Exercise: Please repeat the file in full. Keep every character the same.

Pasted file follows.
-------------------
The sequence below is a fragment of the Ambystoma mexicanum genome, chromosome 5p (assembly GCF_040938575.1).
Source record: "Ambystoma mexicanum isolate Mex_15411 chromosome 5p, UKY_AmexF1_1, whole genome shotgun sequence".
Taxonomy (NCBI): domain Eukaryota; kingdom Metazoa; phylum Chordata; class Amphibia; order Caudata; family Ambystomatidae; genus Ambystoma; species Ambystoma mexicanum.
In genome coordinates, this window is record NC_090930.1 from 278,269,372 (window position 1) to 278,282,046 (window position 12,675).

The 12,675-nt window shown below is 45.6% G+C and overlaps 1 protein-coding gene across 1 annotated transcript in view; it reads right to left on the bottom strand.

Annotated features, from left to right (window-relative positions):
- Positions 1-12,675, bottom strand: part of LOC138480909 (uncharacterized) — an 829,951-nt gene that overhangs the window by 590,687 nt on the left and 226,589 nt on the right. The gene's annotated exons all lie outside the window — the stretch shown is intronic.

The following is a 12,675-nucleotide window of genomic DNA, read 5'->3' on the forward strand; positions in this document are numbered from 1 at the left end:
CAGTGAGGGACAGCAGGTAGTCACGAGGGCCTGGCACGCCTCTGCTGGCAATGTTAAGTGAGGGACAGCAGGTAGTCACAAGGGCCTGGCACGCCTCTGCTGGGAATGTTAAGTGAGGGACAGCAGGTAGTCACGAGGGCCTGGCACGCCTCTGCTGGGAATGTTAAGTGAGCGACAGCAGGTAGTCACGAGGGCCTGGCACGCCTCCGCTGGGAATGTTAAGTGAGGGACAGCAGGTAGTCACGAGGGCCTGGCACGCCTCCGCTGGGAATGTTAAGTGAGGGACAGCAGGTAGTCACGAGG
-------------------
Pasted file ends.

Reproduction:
The sequence below is a fragment of the Ambystoma mexicanum genome, chromosome 5p (assembly GCF_040938575.1).
Source record: "Ambystoma mexicanum isolate Mex_15411 chromosome 5p, UKY_AmexF1_1, whole genome shotgun sequence".
Taxonomy (NCBI): domain Eukaryota; kingdom Metazoa; phylum Chordata; class Amphibia; order Caudata; family Ambystomatidae; genus Ambystoma; species Ambystoma mexicanum.
In genome coordinates, this window is record NC_090930.1 from 278,269,372 (window position 1) to 278,282,046 (window position 12,675).

The 12,675-nt window shown below is 45.6% G+C and overlaps 1 protein-coding gene across 1 annotated transcript in view; it reads right to left on the bottom strand.

Annotated features, from left to right (window-relative positions):
- Positions 1-12,675, bottom strand: part of LOC138480909 (uncharacterized) — an 829,951-nt gene that overhangs the window by 590,687 nt on the left and 226,589 nt on the right. The gene's annotated exons all lie outside the window — the stretch shown is intronic.

The following is a 12,675-nucleotide window of genomic DNA, read 5'->3' on the forward strand; positions in this document are numbered from 1 at the left end:
CAGTGAGGGACAGCAGGTAGTCACGAGGGCCTGGCACGCCTCTGCTGGCAATGTTAAGTGAGGGACAGCAGGTAGTCACAAGGGCCTGGCACGCCTCTGCTGGGAATGTTAAGTGAGGGACAGCAGGTAGTCACGAGGGCCTGGCACGCCTCTGCTGGGAATGTTAAGTGAGCGACAGCAGGTAGTCACGAGGGCCTGGCACGCCTCCGCTGGGAATGTTAAGTGAGGGACAGCAGGTAGTCACGAGGGCCTGGCACGCCTCCGCTGGGAATGTTAAGTGAGGGACAGCAGGTAGTCACGAGG